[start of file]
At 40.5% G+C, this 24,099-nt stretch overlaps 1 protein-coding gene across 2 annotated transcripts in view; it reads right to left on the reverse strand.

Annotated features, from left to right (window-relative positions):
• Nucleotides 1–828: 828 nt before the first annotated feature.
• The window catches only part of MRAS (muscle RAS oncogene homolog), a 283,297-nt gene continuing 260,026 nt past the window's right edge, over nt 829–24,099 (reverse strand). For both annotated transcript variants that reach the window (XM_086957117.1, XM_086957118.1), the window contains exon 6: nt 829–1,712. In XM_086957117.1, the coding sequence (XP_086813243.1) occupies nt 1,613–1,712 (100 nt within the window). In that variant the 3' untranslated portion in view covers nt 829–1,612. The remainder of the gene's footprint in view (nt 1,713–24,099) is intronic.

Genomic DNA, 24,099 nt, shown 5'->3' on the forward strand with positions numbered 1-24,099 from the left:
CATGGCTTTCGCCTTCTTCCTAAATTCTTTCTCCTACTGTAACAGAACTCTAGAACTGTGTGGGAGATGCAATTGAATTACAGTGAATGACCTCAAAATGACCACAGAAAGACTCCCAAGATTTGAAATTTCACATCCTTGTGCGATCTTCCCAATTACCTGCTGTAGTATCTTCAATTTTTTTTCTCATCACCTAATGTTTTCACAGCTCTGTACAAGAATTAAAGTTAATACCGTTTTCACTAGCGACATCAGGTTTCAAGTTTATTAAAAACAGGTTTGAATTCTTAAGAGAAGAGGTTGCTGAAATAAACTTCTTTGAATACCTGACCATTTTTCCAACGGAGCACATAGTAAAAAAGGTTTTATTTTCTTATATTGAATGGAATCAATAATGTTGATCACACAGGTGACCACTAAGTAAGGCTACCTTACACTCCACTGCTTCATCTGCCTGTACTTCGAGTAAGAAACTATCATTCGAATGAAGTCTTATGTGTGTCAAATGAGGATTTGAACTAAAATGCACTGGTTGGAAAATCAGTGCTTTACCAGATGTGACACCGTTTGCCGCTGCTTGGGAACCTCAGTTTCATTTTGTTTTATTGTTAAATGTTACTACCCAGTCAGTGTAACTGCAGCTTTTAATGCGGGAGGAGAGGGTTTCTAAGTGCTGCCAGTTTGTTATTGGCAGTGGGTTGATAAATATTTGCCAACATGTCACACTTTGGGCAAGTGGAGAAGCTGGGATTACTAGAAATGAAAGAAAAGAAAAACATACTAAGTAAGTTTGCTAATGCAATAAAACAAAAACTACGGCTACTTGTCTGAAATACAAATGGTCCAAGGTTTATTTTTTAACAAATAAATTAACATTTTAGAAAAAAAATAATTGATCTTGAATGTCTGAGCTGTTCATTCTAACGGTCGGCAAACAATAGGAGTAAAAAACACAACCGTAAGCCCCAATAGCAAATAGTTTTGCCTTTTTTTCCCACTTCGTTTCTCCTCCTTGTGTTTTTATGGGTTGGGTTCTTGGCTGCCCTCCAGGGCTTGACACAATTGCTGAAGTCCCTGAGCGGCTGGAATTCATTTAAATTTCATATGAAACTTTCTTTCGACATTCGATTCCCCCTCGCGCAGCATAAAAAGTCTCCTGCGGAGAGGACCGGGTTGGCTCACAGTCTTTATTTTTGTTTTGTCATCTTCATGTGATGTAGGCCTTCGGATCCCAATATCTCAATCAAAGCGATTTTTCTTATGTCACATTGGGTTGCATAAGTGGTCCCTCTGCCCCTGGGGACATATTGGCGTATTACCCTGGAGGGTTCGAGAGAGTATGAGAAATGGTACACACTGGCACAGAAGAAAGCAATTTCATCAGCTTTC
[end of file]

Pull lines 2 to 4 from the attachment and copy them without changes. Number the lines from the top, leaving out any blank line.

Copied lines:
Annotated features, from left to right (window-relative positions):
• Nucleotides 1–828: 828 nt before the first annotated feature.
• The window catches only part of MRAS (muscle RAS oncogene homolog), a 283,297-nt gene continuing 260,026 nt past the window's right edge, over nt 829–24,099 (reverse strand). For both annotated transcript variants that reach the window (XM_086957117.1, XM_086957118.1), the window contains exon 6: nt 829–1,712. In XM_086957117.1, the coding sequence (XP_086813243.1) occupies nt 1,613–1,712 (100 nt within the window). In that variant the 3' untranslated portion in view covers nt 829–1,612. The remainder of the gene's footprint in view (nt 1,713–24,099) is intronic.